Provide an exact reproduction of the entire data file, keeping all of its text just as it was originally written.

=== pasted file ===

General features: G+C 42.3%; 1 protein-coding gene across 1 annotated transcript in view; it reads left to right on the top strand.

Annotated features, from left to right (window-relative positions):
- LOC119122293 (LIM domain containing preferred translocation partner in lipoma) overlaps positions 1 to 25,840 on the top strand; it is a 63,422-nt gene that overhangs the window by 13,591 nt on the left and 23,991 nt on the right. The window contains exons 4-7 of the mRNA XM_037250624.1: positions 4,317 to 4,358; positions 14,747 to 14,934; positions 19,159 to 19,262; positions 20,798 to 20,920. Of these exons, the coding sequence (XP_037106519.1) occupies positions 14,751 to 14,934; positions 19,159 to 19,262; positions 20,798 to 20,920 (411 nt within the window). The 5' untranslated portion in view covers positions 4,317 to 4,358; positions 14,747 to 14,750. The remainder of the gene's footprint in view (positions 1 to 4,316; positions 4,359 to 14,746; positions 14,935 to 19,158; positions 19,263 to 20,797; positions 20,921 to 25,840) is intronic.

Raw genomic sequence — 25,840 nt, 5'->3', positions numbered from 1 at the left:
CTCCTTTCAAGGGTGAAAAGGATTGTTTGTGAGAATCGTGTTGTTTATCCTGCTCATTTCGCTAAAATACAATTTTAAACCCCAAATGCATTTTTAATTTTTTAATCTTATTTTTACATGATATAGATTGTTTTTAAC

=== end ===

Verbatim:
General features: G+C 42.3%; 1 protein-coding gene across 1 annotated transcript in view; it reads left to right on the top strand.

Annotated features, from left to right (window-relative positions):
- LOC119122293 (LIM domain containing preferred translocation partner in lipoma) overlaps positions 1 to 25,840 on the top strand; it is a 63,422-nt gene that overhangs the window by 13,591 nt on the left and 23,991 nt on the right. The window contains exons 4-7 of the mRNA XM_037250624.1: positions 4,317 to 4,358; positions 14,747 to 14,934; positions 19,159 to 19,262; positions 20,798 to 20,920. Of these exons, the coding sequence (XP_037106519.1) occupies positions 14,751 to 14,934; positions 19,159 to 19,262; positions 20,798 to 20,920 (411 nt within the window). The 5' untranslated portion in view covers positions 4,317 to 4,358; positions 14,747 to 14,750. The remainder of the gene's footprint in view (positions 1 to 4,316; positions 4,359 to 14,746; positions 14,935 to 19,158; positions 19,263 to 20,797; positions 20,921 to 25,840) is intronic.

Raw genomic sequence — 25,840 nt, 5'->3', positions numbered from 1 at the left:
CTCCTTTCAAGGGTGAAAAGGATTGTTTGTGAGAATCGTGTTGTTTATCCTGCTCATTTCGCTAAAATACAATTTTAAACCCCAAATGCATTTTTAATTTTTTAATCTTATTTTTACATGATATAGATTGTTTTTAAC